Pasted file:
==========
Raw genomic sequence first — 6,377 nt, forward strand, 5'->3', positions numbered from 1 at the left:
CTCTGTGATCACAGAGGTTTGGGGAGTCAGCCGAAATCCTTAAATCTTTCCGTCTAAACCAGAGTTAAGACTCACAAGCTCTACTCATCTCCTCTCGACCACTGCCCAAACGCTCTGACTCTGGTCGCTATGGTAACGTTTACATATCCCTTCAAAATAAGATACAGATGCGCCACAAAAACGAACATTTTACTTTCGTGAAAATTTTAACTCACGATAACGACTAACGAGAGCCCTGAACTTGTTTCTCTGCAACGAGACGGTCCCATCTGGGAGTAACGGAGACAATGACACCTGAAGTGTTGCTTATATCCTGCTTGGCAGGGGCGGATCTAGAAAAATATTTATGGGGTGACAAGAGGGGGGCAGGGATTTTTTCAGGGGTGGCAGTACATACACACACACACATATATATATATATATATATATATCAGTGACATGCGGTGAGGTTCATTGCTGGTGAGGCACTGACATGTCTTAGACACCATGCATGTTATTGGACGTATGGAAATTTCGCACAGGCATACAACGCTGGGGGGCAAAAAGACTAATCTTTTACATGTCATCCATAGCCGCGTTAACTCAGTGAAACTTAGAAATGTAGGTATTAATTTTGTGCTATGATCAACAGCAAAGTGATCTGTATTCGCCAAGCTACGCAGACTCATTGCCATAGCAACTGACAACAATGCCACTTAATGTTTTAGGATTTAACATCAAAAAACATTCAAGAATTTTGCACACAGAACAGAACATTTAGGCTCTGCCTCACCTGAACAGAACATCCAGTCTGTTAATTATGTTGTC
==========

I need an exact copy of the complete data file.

Raw genomic sequence first — 6,377 nt, forward strand, 5'->3', positions numbered from 1 at the left:
CTCTGTGATCACAGAGGTTTGGGGAGTCAGCCGAAATCCTTAAATCTTTCCGTCTAAACCAGAGTTAAGACTCACAAGCTCTACTCATCTCCTCTCGACCACTGCCCAAACGCTCTGACTCTGGTCGCTATGGTAACGTTTACATATCCCTTCAAAATAAGATACAGATGCGCCACAAAAACGAACATTTTACTTTCGTGAAAATTTTAACTCACGATAACGACTAACGAGAGCCCTGAACTTGTTTCTCTGCAACGAGACGGTCCCATCTGGGAGTAACGGAGACAATGACACCTGAAGTGTTGCTTATATCCTGCTTGGCAGGGGCGGATCTAGAAAAATATTTATGGGGTGACAAGAGGGGGGCAGGGATTTTTTCAGGGGTGGCAGTACATACACACACACACATATATATATATATATATATATATCAGTGACATGCGGTGAGGTTCATTGCTGGTGAGGCACTGACATGTCTTAGACACCATGCATGTTATTGGACGTATGGAAATTTCGCACAGGCATACAACGCTGGGGGGCAAAAAGACTAATCTTTTACATGTCATCCATAGCCGCGTTAACTCAGTGAAACTTAGAAATGTAGGTATTAATTTTGTGCTATGATCAACAGCAAAGTGATCTGTATTCGCCAAGCTACGCAGACTCATTGCCATAGCAACTGACAACAATGCCACTTAATGTTTTAGGATTTAACATCAAAAAACATTCAAGAATTTTGCACACAGAACAGAACATTTAGGCTCTGCCTCACCTGAACAGAACATCCAGTCTGTTAATTATGTTGTC